Page said she and others in the remote area served by the clinic are well aware of the importance of having some level of medical care to maintain the population and economy in Buffalo, which is 45 miles from the nearest hospital in Bowman, N.D., and 85 miles from the Monument hospital in Spearfish, S.D.
“Personally, if I weren’t the provider here, I would have a hard time living here without some form of clinic or health care,” Page said.
Page said the safety and comfort of knowing most of her patients and neighbors personally is a big draw for her and others in small towns across the Midwest.
“We really don’t have any strangers around you, I can still let my kids ride their bikes around town and not worry much about them,” she said. “I am amazed at how many people come back and then start families and have children here themselves.”
Living, working and providing care to Native communities
Diane Inch made the leap to providing rural health care a decade ago and has never looked back.
Inch, her husband and their two children moved to Fort Thompson, S.D., about 10 years ago after deciding to relocate from Syracuse, N.Y., to rural America.
They chose Fort Thompson, a town of 1,280 people on the Crow Creek Indian Reservation, by simply picking a spot on the map.
“It was blind faith. We just took a jump and have never regretted it,” she said. “When you pull into Fort Thompson, it is not the most inviting town, there’s no doubt about it. But when you get to know the people and get to know the ins and outs, there’s a lot more to Fort Thompson than meets the eye.”
Inch, 49, is a physician’s assistant at the small Horizon Health Care clinic in Martin, a town of about 1,100 people on the Pine Ridge Indian Reservation.
Martin is roughly 180 miles from her home, but Inch avoids the commute by living four days a week in a small apartment attached to the clinic.
Inch, who is not Native American, said she feels deeply enriched by living and working in reservation communities.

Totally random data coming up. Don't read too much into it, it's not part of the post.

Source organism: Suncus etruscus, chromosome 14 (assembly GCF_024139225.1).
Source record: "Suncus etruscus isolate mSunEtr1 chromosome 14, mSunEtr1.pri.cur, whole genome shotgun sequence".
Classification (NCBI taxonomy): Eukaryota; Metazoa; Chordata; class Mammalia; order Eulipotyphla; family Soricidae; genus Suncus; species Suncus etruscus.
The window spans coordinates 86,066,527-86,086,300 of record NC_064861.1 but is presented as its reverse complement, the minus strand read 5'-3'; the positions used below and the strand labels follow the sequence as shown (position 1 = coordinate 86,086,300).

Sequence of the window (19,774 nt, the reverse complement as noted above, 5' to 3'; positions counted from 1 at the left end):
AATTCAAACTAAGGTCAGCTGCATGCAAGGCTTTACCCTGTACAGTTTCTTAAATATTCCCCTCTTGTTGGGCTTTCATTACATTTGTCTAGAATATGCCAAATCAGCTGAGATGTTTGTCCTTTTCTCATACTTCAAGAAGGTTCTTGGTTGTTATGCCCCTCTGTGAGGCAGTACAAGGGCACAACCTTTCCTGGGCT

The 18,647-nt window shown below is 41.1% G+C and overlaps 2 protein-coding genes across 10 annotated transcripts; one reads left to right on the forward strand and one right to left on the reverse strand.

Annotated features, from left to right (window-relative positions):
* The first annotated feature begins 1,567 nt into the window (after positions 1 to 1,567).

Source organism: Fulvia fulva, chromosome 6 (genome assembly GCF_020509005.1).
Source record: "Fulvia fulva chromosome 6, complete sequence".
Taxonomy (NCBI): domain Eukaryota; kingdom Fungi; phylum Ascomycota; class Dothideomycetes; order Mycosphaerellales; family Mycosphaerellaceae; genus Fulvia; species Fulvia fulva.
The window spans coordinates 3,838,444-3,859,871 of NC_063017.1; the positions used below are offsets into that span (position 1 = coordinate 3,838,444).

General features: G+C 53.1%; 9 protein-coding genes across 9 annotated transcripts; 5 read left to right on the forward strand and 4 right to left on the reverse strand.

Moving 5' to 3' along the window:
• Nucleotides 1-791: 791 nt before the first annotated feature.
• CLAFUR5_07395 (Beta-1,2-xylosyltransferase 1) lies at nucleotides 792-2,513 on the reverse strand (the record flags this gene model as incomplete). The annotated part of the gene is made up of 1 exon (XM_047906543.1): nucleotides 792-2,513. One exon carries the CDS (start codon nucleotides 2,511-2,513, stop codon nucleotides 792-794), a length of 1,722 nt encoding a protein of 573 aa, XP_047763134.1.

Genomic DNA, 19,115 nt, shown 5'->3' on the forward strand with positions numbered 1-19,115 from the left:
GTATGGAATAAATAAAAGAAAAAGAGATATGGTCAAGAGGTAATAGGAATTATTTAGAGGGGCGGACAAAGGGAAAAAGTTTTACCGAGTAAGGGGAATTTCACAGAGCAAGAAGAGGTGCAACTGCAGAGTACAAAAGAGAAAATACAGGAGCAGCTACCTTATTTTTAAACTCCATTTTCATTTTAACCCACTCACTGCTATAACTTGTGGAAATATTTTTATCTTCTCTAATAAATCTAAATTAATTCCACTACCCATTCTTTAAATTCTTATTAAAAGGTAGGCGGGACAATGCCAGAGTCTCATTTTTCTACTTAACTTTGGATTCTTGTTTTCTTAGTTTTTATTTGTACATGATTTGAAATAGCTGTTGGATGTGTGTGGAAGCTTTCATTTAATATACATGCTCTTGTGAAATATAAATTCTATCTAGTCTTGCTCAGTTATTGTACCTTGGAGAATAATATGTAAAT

“It’s such a family-centered way of life in that they not only look out for each other, but take care of each other in the extended family,” she said.
Inch feels as though she is now part of that family. At the clinic, she provides a wide range of critical health services that might be out of reach for some patients who are caught in generational poverty and may not have transportation or access to health care anywhere else.
Depending on the day, Inch might provide treatment, triage or simply advice on a wide variety of conditions, ranging from aiding diabetics, to helping someone with kidney failure manage dialysis, to providing referrals for mental-health services, to helping new mothers care for their babies.
“We’re seeing babies that come to us for their first appointment that have multiple genetic problems and conditions, and they’re not seeing a pediatrician, they’re seeing us,” she said.
Inch has also participated in programming to encourage physical exercise and healthful cooking and has helped patients arrange for transportation to appointments.
Being involved in her hometown and also playing a critical role in Martin gives Inch satisfaction she might not get working as part of a large staff at a big-city hospital, she said.
“Definitely there are challenges out here as we are kind of all types of health care wrapped into one,” she said. “But I just want to make sure those who need health care are able to get it.”